The brick doll

Uncle Ches and daughter

Uncle Ches and Cousin Edie

One Sunday afternoon, my Uncle Chesley, who was a year and a half older than my father, decided to go for a walk through their village, Hant’s Harbour. It was in the years of the Great Depression, which meant hard times in Newfoundland and elsewhere. Consequently, the brothers had no clothes fit to wear to church. There were a total of eight children in the Janes family – five girls and three boys.

Sunday was a dreary day to them, so a little walk around the waterfront and beach was a break.

Suddenly, Uncle Ches, as we called him, hit on an idea. He took their dilapidated baby carriage, bearing the marks of many generations, and in a rough condition.

Due to the poverty-stricken times, their sisters had no dolls, or at least Uncle Ches could not find one to place in the carriage for their afternoon trek. So he picked up an old brick and a piece of ragged cloth, and placed his lifeless “doll” in the ancient, worn-out carriage which had seen many summers.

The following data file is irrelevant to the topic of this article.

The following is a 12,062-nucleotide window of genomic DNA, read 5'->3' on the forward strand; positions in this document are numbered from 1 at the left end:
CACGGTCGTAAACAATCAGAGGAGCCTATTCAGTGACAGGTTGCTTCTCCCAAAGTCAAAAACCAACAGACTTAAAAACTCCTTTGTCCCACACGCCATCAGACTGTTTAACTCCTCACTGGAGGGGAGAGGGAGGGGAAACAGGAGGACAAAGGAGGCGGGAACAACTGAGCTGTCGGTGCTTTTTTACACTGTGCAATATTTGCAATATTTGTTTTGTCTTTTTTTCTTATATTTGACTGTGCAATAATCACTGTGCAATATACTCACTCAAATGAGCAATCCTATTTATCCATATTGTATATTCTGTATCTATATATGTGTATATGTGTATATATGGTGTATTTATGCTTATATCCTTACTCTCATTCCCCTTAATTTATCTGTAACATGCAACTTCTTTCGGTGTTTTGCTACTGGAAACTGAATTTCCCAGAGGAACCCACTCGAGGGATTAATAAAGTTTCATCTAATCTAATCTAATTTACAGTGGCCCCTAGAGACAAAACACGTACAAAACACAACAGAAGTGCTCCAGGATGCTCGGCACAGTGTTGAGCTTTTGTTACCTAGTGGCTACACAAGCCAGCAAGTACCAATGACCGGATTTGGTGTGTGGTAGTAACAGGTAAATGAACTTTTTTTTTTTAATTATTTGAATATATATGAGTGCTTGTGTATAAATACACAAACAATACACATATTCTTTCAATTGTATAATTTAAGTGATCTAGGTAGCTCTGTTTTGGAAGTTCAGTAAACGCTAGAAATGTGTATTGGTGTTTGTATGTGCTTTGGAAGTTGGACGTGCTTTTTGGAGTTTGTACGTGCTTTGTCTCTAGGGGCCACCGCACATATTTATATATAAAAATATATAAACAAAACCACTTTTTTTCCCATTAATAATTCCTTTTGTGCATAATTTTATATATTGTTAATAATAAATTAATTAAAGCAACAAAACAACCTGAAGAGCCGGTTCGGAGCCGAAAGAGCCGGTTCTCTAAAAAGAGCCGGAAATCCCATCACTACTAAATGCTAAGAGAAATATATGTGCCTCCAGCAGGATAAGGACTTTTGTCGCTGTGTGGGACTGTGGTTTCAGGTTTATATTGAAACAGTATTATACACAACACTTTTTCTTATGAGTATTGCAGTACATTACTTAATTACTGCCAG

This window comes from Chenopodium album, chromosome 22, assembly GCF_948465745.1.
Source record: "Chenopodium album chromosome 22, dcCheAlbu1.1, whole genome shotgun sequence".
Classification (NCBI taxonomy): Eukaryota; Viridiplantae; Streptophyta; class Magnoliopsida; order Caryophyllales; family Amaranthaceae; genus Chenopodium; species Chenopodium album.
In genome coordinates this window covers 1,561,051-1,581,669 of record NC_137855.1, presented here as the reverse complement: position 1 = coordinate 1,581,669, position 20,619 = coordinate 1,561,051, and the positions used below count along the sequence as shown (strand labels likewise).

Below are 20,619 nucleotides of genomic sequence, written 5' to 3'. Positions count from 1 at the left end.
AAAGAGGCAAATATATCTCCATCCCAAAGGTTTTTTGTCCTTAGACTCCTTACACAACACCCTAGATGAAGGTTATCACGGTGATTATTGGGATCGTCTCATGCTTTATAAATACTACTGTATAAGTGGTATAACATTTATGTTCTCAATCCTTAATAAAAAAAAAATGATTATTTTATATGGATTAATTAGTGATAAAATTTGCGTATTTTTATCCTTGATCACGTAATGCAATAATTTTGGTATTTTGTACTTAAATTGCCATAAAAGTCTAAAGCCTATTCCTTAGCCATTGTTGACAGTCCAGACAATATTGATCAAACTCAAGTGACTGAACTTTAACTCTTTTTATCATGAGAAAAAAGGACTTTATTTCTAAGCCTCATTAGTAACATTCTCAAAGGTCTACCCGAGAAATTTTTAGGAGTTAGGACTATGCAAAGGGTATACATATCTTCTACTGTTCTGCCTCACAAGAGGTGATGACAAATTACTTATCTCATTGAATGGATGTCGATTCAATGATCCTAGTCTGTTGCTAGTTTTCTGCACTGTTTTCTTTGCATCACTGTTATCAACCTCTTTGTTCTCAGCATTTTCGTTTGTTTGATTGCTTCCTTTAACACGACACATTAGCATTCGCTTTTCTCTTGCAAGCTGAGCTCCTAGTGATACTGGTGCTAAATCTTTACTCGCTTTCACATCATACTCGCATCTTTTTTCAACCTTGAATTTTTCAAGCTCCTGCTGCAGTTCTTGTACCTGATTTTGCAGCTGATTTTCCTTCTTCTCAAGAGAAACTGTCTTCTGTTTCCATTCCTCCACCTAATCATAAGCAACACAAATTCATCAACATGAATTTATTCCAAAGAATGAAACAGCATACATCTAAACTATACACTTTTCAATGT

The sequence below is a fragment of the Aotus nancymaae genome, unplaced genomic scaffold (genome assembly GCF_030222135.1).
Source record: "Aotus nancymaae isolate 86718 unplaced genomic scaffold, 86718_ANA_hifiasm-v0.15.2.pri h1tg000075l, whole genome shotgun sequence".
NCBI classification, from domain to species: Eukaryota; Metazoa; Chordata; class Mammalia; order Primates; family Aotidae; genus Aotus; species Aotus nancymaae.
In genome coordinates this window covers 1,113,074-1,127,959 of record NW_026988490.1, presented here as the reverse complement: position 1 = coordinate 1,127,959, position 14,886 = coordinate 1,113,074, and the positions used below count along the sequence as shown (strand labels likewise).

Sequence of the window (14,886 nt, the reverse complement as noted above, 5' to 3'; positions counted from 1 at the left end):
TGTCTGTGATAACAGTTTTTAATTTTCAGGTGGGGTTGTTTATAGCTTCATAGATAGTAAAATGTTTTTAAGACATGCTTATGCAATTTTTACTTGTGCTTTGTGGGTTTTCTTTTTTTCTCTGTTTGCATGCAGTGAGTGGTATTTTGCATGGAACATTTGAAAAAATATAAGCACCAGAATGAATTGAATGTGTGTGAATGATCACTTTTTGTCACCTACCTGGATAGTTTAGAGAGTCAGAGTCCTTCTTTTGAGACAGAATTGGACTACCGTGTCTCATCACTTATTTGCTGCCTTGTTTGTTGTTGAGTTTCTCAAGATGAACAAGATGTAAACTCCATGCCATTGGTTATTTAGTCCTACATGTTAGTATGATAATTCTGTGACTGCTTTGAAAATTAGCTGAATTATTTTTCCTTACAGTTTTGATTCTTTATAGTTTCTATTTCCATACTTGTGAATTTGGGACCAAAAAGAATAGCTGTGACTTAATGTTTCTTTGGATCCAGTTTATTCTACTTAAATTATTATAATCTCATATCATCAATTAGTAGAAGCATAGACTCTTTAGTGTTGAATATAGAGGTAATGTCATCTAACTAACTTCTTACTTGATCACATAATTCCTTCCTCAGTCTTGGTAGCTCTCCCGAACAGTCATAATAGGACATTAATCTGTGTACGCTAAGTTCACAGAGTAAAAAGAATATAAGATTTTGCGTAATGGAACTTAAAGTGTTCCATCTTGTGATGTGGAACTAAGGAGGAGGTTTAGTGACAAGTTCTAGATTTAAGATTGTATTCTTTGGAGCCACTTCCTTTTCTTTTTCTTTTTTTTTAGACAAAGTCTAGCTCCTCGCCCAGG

Then off they went, chanting one of Wordsworth’s poems that was then current in their low-key school.

Very soon, Uncle Ches got tired of the dummy baby in the squeaky carriage. When they drew near the beach, with its whispering, silver waves seeming to arouse his interest, he took the brick doll from its resting place and deposited it in the depths of the sea.

With all their reserved energy, they took off full speed, making the quiet of that Sunday afternoon ring with the sound of broken springs, mingled with their footsteps.

Today Uncle Ches’ daughter, Cousin Clara, says, “Sounds like a typical thing a boy would do. I know it is only boys having fun in bad times.”

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